An example of a
German solar power
installation
 
Berlin, Germany — ESI-AFRICA.COM — 24 March 2011 – Germany is determined to show the world how abandoning nuclear energy on a permanent basis can be done.

The world’s fourth-largest economy stands alone among leading industrialised nations in its decision to stop using nuclear energy because of its inherent risks. It is betting billions on expanding the use of renewable energy to meet power demand instead.

Associated Press reports that the transition was supposed to happen slowly over the next 25 years, but is now being accelerated in the wake of Japan’s Fukushima Dai-ichi nuclear plant disaster, which Chancellor Angela Merkel has called “a catastrophe of apocalyptic dimensions.”
 
Berlin’s decision to take seven of its 17 reactors offline for three months for new safety checks has provided a glimpse into how Germany might wean itself from getting nearly a quarter of its power from atomic energy to none.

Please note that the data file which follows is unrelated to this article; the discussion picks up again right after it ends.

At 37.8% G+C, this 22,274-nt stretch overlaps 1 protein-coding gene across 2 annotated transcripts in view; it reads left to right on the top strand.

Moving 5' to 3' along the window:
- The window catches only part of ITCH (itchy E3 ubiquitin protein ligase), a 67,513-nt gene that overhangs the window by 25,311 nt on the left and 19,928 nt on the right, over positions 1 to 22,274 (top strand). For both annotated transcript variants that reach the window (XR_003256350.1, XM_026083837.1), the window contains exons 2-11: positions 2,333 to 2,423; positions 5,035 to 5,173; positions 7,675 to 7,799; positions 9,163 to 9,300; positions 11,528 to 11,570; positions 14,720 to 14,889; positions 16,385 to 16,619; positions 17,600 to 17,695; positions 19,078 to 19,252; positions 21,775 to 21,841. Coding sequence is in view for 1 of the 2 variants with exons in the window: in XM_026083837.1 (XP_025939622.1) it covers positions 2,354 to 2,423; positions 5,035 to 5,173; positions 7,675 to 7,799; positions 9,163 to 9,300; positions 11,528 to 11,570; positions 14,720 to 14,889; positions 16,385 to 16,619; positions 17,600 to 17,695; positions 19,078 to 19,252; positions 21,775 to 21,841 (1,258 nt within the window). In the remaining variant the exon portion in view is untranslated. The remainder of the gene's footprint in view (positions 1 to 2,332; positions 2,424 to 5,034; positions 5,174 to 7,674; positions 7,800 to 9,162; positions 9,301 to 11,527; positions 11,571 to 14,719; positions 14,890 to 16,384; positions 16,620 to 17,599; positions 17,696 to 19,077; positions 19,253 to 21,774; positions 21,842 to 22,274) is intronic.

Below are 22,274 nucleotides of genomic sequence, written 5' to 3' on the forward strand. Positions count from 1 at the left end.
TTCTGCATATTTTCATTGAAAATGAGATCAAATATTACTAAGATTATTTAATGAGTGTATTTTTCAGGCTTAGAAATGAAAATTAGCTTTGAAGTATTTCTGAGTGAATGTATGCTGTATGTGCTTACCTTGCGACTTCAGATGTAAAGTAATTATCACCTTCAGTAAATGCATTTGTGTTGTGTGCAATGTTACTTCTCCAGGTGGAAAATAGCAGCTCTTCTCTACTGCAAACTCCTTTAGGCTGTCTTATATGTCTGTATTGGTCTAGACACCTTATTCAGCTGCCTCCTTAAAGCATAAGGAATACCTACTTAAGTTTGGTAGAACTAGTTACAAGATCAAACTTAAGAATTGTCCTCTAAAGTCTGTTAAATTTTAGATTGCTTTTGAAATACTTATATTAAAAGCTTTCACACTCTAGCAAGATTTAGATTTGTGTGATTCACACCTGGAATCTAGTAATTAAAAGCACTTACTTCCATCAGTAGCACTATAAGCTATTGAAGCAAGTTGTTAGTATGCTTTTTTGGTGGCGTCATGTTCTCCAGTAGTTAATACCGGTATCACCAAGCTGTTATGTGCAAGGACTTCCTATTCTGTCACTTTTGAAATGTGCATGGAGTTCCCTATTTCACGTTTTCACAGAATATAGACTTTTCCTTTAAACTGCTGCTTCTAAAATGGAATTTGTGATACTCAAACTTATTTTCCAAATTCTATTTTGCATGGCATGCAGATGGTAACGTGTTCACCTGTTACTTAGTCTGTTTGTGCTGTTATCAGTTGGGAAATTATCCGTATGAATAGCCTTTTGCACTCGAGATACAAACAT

And experts say Germany’s phase-out provides a good map that countries such as the United States, which use a similar quantity of nuclear power, could follow. The German model would not work, however, in countries like France, which relies on nuclear energy for more than 70% of its power and has no intention of shifting.

Germany currently gets 23% of its energy from nuclear power “’ about as much as the U.S. Its ambitious plan to shut down its reactors will require at least US$210 billion investment in alternative energy sources, which experts say would likely lead to higher electricity prices.

Germany now gets 17% of its electricity from renewable energies, 13% from natural gas and more than 40% from coal. The Environment Ministry says that in 10 years renewable energy will contribute 40% of the country’s overall electricity production.

The government has been vague on a total price tag for the transition, but it said last year about US$28 billion a year would be needed, acknowledging that US$107 billion alone would be required through 2030 to install offshore wind farms.